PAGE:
Basic x-www-form-urlencoded POST params: ruby >> r ='', {foo: 'bar', baz: 'qux'}) # POST "", data: "foo=bar&baz=qux" => <RestClient::Response 200 "{\n \"args\":..."> >> JSON.parse(r.body) => {"args"=>{}, "data"=>"", "files"=>{}, "form"=>{"baz"=>"qux", "foo"=>"bar"}, "headers"=> {"Accept"=>"*/*", "Accept-Encoding"=>"gzip, deflate", "Content-Length"=>"15", "Content-Type"=>"application/x-www-form-urlencoded", "Host"=>""}, "json"=>nil, "url"=>""}

JSON payload: rest-client does not speak JSON natively, so serialize your payload to a string before passing it to rest-client. ruby >> payload = {'name' => 'newrepo', 'description': 'A new repo'} >>'', payload.to_json, content_type: :json) => <RestClient::Response 201 "{\"id\":75149...">

Advanced GET params (arrays): ```ruby » r = RestClient.get(‘’, params: {foo: [1,2,3]}) # GET “[]=1&foo[]=2&foo[]=3” => <RestClient::Response 200 “Method: GET…”> » puts r.body query_string: “foo[]=1&foo[]=2&foo[]=3” decoded: “foo[]=1&foo[]=2&foo[]=3”

GET: {“foo”=>[“1”, “2”, “3”]} ```

Advanced GET params (nested hashes): ```ruby » r = RestClient.get(‘’, params: {outer: {foo: 123, bar: 456}}) # GET “[foo]=123&outer[bar]=456” => <RestClient::Response 200 “Method: GET…”> » puts r.body … query_string: “outer[foo]=123&outer[bar]=456” decoded: “outer[foo]=123&outer[bar]=456”

GET: {“outer”=>{“foo”=>”123”, “bar”=>”456”}} ```

New in 2.0: The new RestClient::ParamsArray class allows callers to provide ordering even to structured parameters. This is useful for unusual cases where the server treats the order of parameters as significant or you want to pass a particular key multiple times.

Multiple fields with the same name using ParamsArray: ruby >> RestClient.get('', params:[[:foo, 1], [:foo, 2]])) # GET ""

Nested ParamsArray: ruby >> RestClient.get('', params: {foo:[[:a, 1], [:a, 2]])}) # GET "[a]=1&foo[a]=2"


Request headers can be set by passing a ruby hash containing keys and values representing header names and values:

```ruby # GET request with modified headers RestClient.get ‘’, {:Authorization => ‘Bearer cT0febFoD5lxAlNAXHo6g’}

POST request with modified headers ‘’, {:foo => ‘bar’, :baz => ‘qux’}, {:Authorization => ‘Bearer cT0febFoD5lxAlNAXHo6g’}

DELETE request with modified headers

RestClient.delete ‘’, {:Authorization => ‘Bearer cT0febFoD5lxAlNAXHo6g’} ```


By default the timeout for a request is 60 seconds. Timeouts for your request can be adjusted by setting the timeout: to the number of seconds that you would like the request to wait. Setting timeout: will override both read_timeout: and open_timeout:.

ruby RestClient::Request.execute(method: :get, url: '', timeout: 120)

Additionally, you can set read_timeout: and open_timeout: separately.

ruby RestClient::Request.execute(method: :get, url: '', read_timeout: 120, open_timeout: 240)


Request and Response objects know about HTTP cookies, and will automatically extract and set headers for them as needed:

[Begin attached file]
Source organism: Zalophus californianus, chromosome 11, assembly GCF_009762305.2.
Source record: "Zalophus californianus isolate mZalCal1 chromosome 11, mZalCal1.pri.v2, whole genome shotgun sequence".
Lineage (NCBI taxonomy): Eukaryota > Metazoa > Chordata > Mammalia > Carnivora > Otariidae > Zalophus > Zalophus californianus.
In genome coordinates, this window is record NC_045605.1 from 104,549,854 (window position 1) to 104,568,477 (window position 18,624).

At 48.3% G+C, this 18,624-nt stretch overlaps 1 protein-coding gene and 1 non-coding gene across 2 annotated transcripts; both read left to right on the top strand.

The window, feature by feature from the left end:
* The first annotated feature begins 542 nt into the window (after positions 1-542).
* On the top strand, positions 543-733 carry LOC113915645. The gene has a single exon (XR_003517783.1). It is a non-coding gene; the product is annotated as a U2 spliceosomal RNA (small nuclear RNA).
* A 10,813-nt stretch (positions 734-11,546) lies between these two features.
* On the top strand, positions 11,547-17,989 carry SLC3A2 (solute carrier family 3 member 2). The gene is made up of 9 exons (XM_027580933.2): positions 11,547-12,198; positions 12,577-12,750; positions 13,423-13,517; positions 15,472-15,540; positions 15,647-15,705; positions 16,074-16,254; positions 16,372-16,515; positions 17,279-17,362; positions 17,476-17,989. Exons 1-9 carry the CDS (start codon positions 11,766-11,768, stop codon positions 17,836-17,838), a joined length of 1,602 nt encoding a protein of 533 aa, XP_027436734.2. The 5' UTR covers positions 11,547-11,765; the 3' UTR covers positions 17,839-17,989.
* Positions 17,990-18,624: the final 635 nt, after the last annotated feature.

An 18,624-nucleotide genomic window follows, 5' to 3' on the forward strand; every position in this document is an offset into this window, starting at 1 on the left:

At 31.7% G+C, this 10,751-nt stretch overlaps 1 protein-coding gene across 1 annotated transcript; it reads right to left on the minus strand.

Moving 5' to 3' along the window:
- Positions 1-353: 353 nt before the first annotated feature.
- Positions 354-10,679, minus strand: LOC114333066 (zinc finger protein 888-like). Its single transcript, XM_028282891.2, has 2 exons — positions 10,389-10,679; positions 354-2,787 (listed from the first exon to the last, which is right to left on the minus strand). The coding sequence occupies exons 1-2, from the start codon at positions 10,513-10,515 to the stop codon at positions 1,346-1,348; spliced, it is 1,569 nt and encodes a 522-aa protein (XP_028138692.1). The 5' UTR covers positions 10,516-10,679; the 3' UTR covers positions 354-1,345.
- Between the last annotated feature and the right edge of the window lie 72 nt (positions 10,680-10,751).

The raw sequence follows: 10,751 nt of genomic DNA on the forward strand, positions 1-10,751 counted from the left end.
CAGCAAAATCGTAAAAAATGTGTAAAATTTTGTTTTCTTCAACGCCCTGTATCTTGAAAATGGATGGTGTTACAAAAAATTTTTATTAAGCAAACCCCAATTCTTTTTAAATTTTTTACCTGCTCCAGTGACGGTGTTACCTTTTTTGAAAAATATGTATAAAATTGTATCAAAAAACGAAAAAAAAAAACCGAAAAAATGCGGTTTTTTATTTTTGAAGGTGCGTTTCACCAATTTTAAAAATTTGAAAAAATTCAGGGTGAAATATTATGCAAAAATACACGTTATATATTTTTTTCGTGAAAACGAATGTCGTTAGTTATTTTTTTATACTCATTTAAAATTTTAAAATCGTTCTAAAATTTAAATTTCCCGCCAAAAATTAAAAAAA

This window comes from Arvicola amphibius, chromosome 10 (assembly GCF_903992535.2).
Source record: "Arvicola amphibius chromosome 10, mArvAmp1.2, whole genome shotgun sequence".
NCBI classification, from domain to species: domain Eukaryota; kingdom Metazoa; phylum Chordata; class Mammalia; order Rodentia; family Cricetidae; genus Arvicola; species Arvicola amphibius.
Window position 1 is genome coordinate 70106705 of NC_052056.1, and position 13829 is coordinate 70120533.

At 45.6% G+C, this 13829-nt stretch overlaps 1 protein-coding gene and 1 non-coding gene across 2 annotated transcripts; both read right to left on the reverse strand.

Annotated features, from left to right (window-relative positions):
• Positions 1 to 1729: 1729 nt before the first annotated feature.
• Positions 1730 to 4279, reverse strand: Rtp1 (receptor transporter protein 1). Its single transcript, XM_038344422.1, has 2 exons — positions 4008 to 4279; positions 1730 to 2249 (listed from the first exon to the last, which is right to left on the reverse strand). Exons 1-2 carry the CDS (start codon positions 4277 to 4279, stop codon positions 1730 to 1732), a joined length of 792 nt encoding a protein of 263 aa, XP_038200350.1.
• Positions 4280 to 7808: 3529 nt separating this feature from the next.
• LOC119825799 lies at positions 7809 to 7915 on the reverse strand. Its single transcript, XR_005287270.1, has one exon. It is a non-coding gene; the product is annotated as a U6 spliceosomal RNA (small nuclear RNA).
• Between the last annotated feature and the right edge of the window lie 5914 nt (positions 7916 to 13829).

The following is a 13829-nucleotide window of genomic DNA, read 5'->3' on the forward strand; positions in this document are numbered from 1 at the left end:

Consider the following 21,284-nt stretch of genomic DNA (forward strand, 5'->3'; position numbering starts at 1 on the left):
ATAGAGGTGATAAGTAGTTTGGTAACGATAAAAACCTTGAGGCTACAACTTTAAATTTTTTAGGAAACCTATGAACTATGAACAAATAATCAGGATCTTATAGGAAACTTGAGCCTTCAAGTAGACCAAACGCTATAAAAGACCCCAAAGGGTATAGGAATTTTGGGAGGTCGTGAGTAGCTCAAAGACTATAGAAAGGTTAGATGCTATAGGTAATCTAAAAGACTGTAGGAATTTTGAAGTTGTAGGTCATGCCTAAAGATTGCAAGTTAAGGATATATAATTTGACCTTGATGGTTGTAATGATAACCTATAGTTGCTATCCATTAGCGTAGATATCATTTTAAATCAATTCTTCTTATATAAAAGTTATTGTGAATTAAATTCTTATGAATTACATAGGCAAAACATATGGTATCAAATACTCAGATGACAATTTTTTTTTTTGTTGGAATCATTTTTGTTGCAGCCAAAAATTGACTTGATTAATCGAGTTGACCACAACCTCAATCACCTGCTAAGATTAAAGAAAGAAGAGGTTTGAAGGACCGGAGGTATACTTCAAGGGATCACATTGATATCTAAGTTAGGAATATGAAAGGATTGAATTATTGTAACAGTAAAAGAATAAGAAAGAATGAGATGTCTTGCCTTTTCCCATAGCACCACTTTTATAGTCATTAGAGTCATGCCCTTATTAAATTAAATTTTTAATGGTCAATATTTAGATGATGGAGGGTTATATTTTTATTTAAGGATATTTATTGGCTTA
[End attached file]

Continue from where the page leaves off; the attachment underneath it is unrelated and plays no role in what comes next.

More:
```ruby response = RestClient.get ‘’ response.cookies # => {“_applicatioN_session_id” => “1234”}

response2 = ‘http://localhost:3000/’, {:param1 => “foo”}, {:cookies => {:session_id => “1234”}} ) # …response body ``` ### Full cookie jar support (new in 1.8)

The original cookie implementation was very naive and ignored most of the cookie RFC standards. New in 1.8: An HTTP::CookieJar of cookies

Response objects now carry a cookie_jar method that exposes an HTTP::CookieJar of cookies, which supports full standards compliant behavior.

SSL/TLS support

Various options are supported for configuring rest-client’s TLS settings. By default, rest-client will verify certificates using the system’s CA store on all platforms. (This is intended to be similar to how browsers behave.) You can specify an :ssl_ca_file, :ssl_ca_path, or :ssl_cert_store to customize the certificate authorities accepted.

SSL Client Certificates

ruby '', :ssl_client_cert =>"cert.pem")), :ssl_client_key =>"key.pem"), "passphrase, if any"), :ssl_ca_file => "ca_certificate.pem", :verify_ssl => OpenSSL::SSL::VERIFY_PEER ).get Self-signed certificates can be generated with the openssl command-line tool.


RestClient.add_before_execution_proc add a Proc to be called before each execution. It’s handy if you need direct access to the HTTP request.


```ruby # Add oauth support using the oauth gem require ‘oauth’ access_token = …

RestClient.add_before_execution_proc do |req, params| access_token.sign! req end

RestClient.get ‘’ ```


Need caching, more advanced logging or any ability provided by Rack middleware?

Have a look at rest-client-components:


| | | |————————-|———————————————————| | REST Client Team | Andy Brody | | Creator | Adam Wiggins | | Maintainers Emeriti | Lawrence Leonard Gilbert, Matthew Manning, Julien Kirch | | Major contributions | Blake Mizerany, Julien Kirch |

A great many generous folks have contributed features and patches. See AUTHORS for the full list.

Released under the MIT License:

Photo of the International Space Station was produced by NASA and is in the public domain.

Code for reading Windows root certificate store derived from work by Puppet; used under terms of the Apache License, Version 2.0.